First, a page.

suavc_logo_350.pngFrom USA Today article Drone coalition splits as DJI, GoPro faction quits.

SAN FRANCISCO — The national group that represents companies that make and sell drones has split, with those focused on consumers leaving to form their own organization.

Four drone companies left the Small UAV Coalition on Thursday. They are China-based DJI, French-based Parrot, San Mateo, Calif.-based GoPro and Berkeley, Calif.-based 3DR.

UAV stands for Unmanned Aerial Vehicle.

While still tightly aligned with the coalition on big issues, the break-away companies plan to create a still-unnamed group to very specifically focus on consumer issues, said GoPro spokesman Jeff Brown.

As the drone market matures, a shifting of needs was inevitable. Larger companies such as Amazon’s Prime Air, Alphabet’s Google X and others are looking more at drones for delivery, cargo and more commercial uses. Consumers have gravitated to using drones for photography, racing and just to play with.

“We think there are going to be millions of consumers that fly these, and that are focused on safe and responsible fight, and we want to make sure that the regulations track with them,” said Brown.

DJI and the other three companies all joined the Coalition about a year ago, "so it was a natural time to review where we were going,” said Adam Lisberg, spokesman for DJI Technology, the world’s largest drone manufacturer.

“We consider the Small UAV Coalition to be allies and friends. But the business is growing so big that we thought we would most benefit  from a group focused on the issues that are important to small drone manufacturers and our customers,” said Lisberg.

Many of the regulatory issues that surround drones are beginning to diverge, as the FAA makes a distinction between pleasure and commercial use. However the final outlines of what the rules will look like is still far from clear.

“The issues for our customers are about where and how average people can fly small drones,” Lisberg said.

The split was not unexpected and was very amicable, said Michael Drobac with the law firm of Akin Gump in Washington D.C. He is the spokesperson for the Small UAV Coalition.

“We wish them incredibly well in their work and we remain committed as a coalition to what we believe is going to be an incredibly vibrant commercial marketplace,” he said.

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  • OK, this concerted move was suspicious but today it's clear what they want to do :

  • There are other outfits out there that never really get discussed, like AirWare. They're after Enterprise business and are succeeding. When you get John Chambers on board you suddenly have a ton of access to serious business markets. These companies selling consumer drones has been great for the industry, but selling hardware that falls out of the sky is an expensive business to operate. How much do they lose on customer support or returns? Going Enterprise means 80/20 > 80% revenue comes from 20% of clients instead of the opposite with consumer.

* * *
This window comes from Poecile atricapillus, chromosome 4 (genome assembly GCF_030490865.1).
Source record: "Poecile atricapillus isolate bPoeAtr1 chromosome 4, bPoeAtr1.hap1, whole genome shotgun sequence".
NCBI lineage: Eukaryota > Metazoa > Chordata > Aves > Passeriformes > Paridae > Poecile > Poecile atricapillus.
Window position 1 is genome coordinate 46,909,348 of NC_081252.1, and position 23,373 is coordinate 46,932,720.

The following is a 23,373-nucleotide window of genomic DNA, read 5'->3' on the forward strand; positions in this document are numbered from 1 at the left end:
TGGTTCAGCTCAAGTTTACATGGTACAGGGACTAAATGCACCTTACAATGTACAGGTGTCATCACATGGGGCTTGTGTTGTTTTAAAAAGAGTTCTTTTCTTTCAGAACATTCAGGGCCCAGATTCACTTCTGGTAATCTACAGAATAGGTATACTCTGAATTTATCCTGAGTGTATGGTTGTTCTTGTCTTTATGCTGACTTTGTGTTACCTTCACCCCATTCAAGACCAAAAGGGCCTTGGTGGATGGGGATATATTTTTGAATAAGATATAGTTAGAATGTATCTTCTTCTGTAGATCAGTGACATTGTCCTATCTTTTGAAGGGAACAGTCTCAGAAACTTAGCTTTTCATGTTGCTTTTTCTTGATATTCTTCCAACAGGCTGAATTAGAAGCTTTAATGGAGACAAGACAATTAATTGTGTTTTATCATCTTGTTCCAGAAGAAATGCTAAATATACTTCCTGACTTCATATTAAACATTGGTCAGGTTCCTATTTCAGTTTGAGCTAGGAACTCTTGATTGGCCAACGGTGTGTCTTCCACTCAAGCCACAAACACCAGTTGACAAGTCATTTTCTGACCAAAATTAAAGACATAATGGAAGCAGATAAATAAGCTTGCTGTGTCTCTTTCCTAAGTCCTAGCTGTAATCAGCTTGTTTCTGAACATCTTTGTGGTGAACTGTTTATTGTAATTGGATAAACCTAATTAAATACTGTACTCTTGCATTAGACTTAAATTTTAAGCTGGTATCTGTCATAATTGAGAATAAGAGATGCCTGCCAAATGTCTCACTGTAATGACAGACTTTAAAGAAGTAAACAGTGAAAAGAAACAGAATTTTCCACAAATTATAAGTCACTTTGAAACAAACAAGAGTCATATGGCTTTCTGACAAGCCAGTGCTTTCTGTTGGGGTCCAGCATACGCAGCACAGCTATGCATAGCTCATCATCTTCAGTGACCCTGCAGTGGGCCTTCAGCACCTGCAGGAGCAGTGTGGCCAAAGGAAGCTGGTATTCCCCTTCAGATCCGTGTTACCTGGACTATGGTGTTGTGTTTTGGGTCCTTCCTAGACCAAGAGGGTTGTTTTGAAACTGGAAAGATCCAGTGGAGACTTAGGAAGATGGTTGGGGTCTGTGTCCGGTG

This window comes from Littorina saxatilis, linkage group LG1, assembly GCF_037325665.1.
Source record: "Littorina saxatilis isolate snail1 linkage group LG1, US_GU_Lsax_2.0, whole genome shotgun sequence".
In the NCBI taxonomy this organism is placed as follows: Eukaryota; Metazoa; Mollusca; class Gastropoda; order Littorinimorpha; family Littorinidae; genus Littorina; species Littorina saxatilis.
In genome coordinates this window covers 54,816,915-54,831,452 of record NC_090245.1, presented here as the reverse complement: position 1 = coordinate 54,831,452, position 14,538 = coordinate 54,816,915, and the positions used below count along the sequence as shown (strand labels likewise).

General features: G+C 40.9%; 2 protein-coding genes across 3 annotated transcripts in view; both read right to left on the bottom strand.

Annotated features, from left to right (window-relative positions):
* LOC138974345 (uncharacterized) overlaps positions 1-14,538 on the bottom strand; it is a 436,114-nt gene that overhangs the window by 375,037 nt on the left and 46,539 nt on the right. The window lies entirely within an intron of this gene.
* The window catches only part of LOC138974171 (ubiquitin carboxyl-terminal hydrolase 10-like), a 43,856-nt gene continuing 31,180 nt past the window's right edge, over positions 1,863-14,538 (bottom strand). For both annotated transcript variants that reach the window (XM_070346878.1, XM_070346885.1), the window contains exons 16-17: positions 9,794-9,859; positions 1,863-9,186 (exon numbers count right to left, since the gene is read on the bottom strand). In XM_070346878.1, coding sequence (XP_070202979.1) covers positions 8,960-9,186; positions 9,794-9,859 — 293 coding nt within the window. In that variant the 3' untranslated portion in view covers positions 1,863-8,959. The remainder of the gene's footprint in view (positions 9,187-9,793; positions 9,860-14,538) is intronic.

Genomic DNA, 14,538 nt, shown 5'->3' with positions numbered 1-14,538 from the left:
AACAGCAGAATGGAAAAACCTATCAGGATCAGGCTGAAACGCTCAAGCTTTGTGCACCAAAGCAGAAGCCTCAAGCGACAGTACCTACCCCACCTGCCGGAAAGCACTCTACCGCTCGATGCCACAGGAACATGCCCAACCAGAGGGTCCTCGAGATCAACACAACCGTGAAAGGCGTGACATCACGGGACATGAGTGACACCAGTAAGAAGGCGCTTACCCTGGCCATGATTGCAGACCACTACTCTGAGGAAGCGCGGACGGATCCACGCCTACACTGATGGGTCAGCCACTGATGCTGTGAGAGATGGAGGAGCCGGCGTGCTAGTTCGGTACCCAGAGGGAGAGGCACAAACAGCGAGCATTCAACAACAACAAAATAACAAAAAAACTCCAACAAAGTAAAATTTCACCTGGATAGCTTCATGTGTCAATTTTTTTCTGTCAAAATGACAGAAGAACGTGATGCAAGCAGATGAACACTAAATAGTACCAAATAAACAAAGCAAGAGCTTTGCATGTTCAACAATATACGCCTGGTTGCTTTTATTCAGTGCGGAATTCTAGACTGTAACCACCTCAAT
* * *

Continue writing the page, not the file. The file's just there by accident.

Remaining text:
IMHO, I think they also know that there will be market saturation like with GoPro, and competitors will suck up what's left. Yuneec, for example, is definitely on the rise. You don't want to be a drone only company like GoPro was a camera only company. 

  • I imagine Gopro was there as a drone manufacturer (soon) rather than as a camera company :

    But I agree it's not completely clear why they gathered lobby-style.

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  • Moderator

    My guess is that they have spotted this group has achieved nothing.... Wrong people in the wrong place saying the wrong things. Ask yourselves, why was GoPro even there.... Oh yes for their extensive drone and aviation knowledge (not) If GoPro were there representing you why not Canon, more people here do real work not play play look at me GoPro shots with Canon gear.

    Personally I don't see how GP can beat the Phantom 4 with their first ever offering.

  • Developer

    My guess is that one or more of the the big companies in the group, wanted some change that did not sit well with the smaller and/or consumer oriented companies.

    The big players like Amazon, Google etc. does not want private or small business UAS operations to be possible, since it will hinder their ability to 'monetize' the small UAS (below 400 feet) flight zone.

  • I think you're over thinking it Ben.

  • Interesting move, especially as 3DR said it will stop to fight Dji on the consumer market, and focus on the corporate market.

    We'll see, but it seem that by leaving the UAV coalition Dji is also aiming to target the corporate market.

    But this sudden move of 4 companies at the same time is surprizing, they are supposed to be concurrents (at least Dji and 3DR), but this looks more like a concerted move.

    Is 3DR trying to be bought by Dji ? Could there be a complementarity between the two companies ? Buying an american company could maybe help Dji to penetrate the corporate drone market, and the big players for non-consumers drones are almost all american (Google, Amazon etc).

    Given the difficulties encountered by 3DR with the Solo, being sold to Dji could be a way for the stakeholders to limit the loss. Notice that 3DR reorganized itself recently, reduced its empoyee number and closed several locations, which is not uncommon before this type of operation.

    Remember that 3DR had two years ago hired Dji Innovations' CEO Colin Guinn, who could have played a role in this.

    All of this is purely hypothetical, only future will tell, but I'm trying to make sense of all the recent news regarding 3DR.

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